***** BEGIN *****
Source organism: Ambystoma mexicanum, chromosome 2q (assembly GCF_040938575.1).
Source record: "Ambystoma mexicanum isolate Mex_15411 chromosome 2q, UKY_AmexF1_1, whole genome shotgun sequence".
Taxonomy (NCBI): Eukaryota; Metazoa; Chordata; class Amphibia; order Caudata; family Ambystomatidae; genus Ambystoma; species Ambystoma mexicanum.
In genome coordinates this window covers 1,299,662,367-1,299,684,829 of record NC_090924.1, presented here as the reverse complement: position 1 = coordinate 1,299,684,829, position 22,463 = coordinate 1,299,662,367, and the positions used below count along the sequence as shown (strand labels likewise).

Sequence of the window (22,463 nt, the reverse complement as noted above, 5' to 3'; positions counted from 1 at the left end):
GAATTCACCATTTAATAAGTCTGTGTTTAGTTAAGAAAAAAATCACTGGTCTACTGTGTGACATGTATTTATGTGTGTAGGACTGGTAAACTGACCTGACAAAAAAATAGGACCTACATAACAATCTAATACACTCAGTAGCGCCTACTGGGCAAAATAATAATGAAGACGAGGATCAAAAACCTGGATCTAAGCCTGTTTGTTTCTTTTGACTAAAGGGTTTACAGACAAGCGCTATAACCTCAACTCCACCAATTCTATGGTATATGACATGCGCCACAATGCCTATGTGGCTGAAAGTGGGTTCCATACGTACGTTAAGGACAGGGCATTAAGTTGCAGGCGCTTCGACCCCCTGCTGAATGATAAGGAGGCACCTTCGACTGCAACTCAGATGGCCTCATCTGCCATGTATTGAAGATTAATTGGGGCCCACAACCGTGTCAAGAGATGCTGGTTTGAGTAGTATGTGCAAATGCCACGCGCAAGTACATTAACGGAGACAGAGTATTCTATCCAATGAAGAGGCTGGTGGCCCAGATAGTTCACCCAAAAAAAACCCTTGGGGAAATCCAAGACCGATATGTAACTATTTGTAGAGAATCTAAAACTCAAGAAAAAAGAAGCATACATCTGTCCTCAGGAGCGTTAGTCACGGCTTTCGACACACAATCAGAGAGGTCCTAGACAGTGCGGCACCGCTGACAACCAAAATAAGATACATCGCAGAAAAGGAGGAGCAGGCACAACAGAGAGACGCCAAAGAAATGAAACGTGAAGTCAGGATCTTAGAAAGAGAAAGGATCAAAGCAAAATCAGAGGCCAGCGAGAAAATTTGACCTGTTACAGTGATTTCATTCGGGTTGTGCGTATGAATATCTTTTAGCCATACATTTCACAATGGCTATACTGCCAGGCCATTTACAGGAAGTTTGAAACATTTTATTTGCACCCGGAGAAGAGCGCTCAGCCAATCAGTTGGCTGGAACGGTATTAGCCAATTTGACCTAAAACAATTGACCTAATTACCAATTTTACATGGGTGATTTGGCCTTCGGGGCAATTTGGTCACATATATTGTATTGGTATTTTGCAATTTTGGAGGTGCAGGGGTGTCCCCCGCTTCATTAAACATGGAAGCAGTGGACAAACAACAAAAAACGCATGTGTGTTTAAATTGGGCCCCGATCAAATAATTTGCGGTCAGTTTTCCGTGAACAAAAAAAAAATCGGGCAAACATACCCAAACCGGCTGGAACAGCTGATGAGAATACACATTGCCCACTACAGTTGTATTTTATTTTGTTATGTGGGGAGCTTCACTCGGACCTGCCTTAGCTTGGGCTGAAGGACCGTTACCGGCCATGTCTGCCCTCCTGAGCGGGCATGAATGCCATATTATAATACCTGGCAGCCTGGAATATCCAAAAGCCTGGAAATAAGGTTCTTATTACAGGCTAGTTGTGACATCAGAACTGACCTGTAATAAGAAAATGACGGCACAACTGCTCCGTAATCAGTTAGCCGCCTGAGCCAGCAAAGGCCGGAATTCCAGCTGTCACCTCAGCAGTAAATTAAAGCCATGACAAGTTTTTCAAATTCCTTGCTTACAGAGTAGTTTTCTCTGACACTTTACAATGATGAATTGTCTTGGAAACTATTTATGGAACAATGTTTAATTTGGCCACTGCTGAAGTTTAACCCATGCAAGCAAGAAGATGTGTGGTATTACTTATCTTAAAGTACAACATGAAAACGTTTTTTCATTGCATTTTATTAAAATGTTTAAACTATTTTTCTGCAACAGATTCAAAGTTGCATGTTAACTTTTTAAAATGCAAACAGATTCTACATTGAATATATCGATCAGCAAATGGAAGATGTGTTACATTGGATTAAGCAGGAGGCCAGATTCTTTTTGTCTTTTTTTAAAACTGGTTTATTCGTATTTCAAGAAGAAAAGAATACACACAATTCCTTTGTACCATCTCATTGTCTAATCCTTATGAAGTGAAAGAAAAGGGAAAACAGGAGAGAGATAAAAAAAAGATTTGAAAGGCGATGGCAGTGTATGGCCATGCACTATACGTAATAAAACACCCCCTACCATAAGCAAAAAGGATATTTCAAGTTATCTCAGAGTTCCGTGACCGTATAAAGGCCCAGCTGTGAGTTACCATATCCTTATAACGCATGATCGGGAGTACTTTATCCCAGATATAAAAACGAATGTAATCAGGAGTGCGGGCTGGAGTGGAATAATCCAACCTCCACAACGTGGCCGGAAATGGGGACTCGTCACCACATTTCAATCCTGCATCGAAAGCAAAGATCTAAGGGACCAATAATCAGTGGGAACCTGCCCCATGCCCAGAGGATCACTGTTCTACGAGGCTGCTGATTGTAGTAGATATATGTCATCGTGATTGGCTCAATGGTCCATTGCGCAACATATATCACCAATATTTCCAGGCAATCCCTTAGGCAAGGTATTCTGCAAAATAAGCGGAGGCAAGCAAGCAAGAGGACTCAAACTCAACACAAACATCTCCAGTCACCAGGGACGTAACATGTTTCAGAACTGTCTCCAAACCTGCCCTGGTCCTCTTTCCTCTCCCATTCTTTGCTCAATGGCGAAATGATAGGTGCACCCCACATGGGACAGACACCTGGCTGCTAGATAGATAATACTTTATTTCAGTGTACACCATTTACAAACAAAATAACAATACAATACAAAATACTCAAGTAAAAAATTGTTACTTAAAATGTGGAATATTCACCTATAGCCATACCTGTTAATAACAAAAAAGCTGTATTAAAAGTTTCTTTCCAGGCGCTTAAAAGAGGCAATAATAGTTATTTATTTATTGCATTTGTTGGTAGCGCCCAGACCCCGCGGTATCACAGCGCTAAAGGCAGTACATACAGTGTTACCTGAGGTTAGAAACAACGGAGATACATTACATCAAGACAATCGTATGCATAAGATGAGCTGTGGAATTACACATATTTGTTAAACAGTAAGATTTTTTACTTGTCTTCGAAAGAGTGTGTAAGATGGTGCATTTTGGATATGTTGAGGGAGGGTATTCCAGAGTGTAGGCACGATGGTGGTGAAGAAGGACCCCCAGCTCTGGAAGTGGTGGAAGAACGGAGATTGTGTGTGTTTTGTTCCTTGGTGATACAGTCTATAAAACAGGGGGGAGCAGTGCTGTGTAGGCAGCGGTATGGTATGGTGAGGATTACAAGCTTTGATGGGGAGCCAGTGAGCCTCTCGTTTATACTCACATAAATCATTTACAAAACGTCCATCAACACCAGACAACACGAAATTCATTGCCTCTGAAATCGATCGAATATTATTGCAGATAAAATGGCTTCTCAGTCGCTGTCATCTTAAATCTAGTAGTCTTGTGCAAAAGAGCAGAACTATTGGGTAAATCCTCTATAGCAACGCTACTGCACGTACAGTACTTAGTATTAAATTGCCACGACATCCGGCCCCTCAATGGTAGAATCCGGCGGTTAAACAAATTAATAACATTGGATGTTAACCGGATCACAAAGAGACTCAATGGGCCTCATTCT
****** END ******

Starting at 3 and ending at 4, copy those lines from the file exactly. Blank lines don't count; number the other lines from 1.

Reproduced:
Taxonomy (NCBI): Eukaryota; Metazoa; Chordata; class Amphibia; order Caudata; family Ambystomatidae; genus Ambystoma; species Ambystoma mexicanum.
In genome coordinates this window covers 1,299,662,367-1,299,684,829 of record NC_090924.1, presented here as the reverse complement: position 1 = coordinate 1,299,684,829, position 22,463 = coordinate 1,299,662,367, and the positions used below count along the sequence as shown (strand labels likewise).